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Virtual Seminar: World's Deepest-Penetration and Fastest Optical Cameras: Photoacoustic Tomography and Compressed Ultrafast Photography

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Lihong Wang, Ph.D.

Bren Professor of Medical Engineering and Electrical Engineering
Department of Electrical Engineering
Division of Engineering and Applied Science
California Institute of Technology

Virtual Pioneers in Biomedical Research Seminar: World's Deepest-Penetration and Fastest Optical Cameras: Photoacoustic Tomography and Compressed Ultrafast Photography

Feb. 4, 2022

11:00 a.m. to 12:00 p.m.

Virtual Access: Watch this lecture live via Zoom, or on our Live Webcast page

 

Video of this event will be archived on this page.

About this Seminar

Dr. Wang and his team developed photoacoustic tomography (PAT) to peer deep into biological tissue. PAT provides in vivo omniscale functional, metabolic, molecular, and histologic imaging across the scales of organelles through organisms. The team also developed compressed ultrafast photography (CUP) to record 70 trillion frames per second, orders of magnitude faster than commercially available camera technologies. CUP can record in real time the fastest phenomenon in nature, namely, light propagation, and can be slowed down for slower phenomena such as neural conduction. PAT physically combines optical and ultrasonic waves. Conventional high-resolution optical imaging of scattering tissue is restricted to depths within the optical diffusion limit (~1 mm). PAT beats this limit and provides deep penetration at high ultrasonic resolution and high optical contrast by sensing molecules. Broad applications include early-cancer detection and brain imaging. The annual conference on PAT has become the largest in SPIE’s 20,000-attendee Photonics West since 2010. CUP can image with a single exposure transient events occurring on a time scale down to 10s of femtoseconds. Akin to traditional photography, CUP is receive-only—avoiding specialized active illumination required by other single-shot ultrafast imagers. CUP can be coupled with front optics ranging from microscopes to telescopes for widespread applications in both fundamental and applied sciences, ranging from biology to cosmophysics.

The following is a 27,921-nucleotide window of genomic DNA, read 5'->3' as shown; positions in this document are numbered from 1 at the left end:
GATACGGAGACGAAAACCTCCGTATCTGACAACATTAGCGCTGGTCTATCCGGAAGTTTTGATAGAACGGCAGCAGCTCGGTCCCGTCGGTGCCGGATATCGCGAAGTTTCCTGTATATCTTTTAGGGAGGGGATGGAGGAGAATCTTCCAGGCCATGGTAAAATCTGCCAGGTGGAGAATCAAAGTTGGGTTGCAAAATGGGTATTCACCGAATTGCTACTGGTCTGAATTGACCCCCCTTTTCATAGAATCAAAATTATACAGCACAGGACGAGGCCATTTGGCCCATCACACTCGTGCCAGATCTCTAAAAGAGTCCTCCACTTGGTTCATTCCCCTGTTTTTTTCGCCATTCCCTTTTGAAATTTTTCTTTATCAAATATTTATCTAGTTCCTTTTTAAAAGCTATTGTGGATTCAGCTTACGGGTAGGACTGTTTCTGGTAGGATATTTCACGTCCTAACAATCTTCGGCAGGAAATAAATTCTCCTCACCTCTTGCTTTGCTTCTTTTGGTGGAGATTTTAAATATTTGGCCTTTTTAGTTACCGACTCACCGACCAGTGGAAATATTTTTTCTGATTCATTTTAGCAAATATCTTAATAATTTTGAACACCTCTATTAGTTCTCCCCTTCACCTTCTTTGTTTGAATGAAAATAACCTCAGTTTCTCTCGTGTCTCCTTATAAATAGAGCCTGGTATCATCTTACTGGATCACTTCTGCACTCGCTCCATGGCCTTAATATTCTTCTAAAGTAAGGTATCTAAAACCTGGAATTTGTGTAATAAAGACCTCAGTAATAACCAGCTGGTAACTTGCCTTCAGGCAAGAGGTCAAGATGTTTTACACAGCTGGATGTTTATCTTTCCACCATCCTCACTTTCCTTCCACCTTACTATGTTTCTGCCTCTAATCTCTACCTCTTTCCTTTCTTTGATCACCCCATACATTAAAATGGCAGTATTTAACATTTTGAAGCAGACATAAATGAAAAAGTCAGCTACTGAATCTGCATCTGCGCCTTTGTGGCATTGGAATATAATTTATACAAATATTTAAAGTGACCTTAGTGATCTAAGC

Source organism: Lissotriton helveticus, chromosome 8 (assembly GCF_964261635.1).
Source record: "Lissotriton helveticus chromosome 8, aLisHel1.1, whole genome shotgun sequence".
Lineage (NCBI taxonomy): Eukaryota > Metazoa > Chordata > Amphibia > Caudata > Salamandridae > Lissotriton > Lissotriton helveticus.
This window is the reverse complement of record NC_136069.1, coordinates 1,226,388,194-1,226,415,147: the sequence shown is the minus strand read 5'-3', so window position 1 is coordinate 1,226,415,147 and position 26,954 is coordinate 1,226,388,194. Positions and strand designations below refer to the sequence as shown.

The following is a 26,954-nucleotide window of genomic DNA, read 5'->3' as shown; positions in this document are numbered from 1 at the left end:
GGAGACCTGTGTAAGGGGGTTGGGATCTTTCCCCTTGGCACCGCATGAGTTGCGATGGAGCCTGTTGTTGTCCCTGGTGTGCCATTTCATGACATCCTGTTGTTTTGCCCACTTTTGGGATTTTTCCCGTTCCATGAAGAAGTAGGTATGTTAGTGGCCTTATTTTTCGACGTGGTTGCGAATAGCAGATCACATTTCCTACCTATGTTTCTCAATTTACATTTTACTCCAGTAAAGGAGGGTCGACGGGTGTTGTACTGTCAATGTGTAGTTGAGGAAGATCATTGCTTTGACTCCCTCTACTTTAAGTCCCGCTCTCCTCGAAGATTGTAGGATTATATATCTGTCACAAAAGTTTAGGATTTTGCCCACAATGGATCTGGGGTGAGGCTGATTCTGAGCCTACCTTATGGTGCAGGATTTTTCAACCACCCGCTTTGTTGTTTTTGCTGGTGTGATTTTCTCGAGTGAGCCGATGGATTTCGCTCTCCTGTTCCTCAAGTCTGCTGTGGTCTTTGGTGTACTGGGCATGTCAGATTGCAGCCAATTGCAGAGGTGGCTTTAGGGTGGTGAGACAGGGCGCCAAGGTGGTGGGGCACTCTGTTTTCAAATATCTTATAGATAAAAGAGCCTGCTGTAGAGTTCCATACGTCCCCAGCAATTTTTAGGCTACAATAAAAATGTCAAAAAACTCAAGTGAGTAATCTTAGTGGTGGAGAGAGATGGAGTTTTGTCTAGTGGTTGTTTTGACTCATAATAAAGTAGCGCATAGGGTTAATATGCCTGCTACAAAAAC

Additional Details

This is a free event hosted by the Fralin Biomedical Research Institute and co-sponsored by the Office of the Eecutive Director of the Fralin Biomedical Research Institute at VTC. The Pioneers in Biomedical Research Seminar Series, which runs annually from September to May, has featured leading biomedical researchers from throughout the country since the program began in 2012. The lectures are also open to all members of the Virginia Tech community including graduate students, undergraduates, faculty, and staff, as well as the public.

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